On Feedback Effects from Hedging Derivatives
This paper proposes a new explanation for the smile and skewness effects in implied volatilities. Starting from a microeconomic equilibrium approach, we develop a diffusion model for stock prices explicitly incorporating the technical demand induced by hedging strategies. This leads to a stochastic volatility endogenously determined by agents' trading behavior. By using numerical methods for stochastic differential equations, we quantitatively substantiate the idea that option price distortions can be induced by feedback effects from hedging strategies. Copyright Blackwell Publishers 1998.
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- Rubinstein, Mark, 1994. " Implied Binomial Trees," Journal of Finance, American Finance Association, vol. 49(3), pages 771-818, July.
- Rubinstein, Mark, 1983. " Displaced Diffusion Option Pricing," Journal of Finance, American Finance Association, vol. 38(1), pages 213-17, March.
- Platen, Eckhard & Martin Schweizer, 1994. "On Smile and Skewness," Discussion Paper Serie B 302, University of Bonn, Germany.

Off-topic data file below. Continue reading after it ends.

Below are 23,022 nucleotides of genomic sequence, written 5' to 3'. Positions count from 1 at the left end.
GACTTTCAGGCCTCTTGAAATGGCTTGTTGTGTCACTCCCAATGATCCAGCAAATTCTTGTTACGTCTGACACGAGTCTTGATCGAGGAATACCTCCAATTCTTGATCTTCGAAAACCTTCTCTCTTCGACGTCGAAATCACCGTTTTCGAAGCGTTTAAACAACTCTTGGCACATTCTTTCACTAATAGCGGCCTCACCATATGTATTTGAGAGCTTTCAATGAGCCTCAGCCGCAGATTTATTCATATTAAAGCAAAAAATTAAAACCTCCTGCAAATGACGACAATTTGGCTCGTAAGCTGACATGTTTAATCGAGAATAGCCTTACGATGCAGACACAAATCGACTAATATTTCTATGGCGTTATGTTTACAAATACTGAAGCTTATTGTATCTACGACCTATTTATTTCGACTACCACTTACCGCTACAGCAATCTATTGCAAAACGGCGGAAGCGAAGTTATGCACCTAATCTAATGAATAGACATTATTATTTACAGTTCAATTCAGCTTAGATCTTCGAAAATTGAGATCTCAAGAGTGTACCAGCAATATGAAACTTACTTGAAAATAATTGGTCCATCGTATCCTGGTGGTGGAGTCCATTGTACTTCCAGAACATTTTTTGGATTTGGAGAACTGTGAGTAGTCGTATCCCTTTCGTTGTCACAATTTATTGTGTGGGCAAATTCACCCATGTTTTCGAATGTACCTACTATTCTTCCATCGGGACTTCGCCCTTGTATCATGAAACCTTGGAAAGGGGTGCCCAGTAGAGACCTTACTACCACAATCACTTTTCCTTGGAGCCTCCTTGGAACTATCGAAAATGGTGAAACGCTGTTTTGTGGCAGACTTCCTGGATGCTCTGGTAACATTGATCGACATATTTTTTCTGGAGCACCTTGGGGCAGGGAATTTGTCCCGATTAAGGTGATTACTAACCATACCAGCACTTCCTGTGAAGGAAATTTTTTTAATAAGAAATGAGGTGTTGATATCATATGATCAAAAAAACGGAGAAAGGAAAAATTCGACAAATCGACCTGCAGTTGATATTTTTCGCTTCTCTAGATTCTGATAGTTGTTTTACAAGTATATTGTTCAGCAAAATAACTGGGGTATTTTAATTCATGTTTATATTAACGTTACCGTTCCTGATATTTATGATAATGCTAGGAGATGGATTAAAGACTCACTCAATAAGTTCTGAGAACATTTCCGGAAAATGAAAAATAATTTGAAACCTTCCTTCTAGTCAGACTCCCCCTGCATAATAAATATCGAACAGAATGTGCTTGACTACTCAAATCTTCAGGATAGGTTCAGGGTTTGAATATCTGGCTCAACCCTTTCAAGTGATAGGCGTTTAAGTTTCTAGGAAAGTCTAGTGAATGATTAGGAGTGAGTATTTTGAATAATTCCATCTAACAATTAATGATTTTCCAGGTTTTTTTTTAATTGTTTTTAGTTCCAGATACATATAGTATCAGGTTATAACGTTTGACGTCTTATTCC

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Wiley Blackwell, vol. 2(3), pages 153-187.
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NBER Working Papers
2357, National Bureau of Economic Research, Inc.
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- Jin-Chuan Duan, 1995. "The Garch Option Pricing Model," Mathematical Finance, Wiley Blackwell, vol. 5(1), pages 13-32.
- Mark Rubinstein., 1994. "Implied Binomial Trees," Research Program in Finance Working Papers RPF-232, University of California at Berkeley.
- Ball, Clifford A. & Roma, Antonio, 1994. "Stochastic Volatility Option Pricing," Journal of Financial and Quantitative Analysis, Cambridge University Press, vol. 29(04), pages 589-607, December.
- Cox, John C. & Ross, Stephen A., 1976. "The valuation of options for alternative stochastic processes," Journal of Financial Economics, Elsevier, vol. 3(1-2), pages 145-166.
- Jarrow, Robert A., 1994. "Derivative Security Markets, Market Manipulation, and Option Pricing Theory," Journal of Financial and Quantitative Analysis, Cambridge University Press, vol. 29(02), pages 241-261, June.
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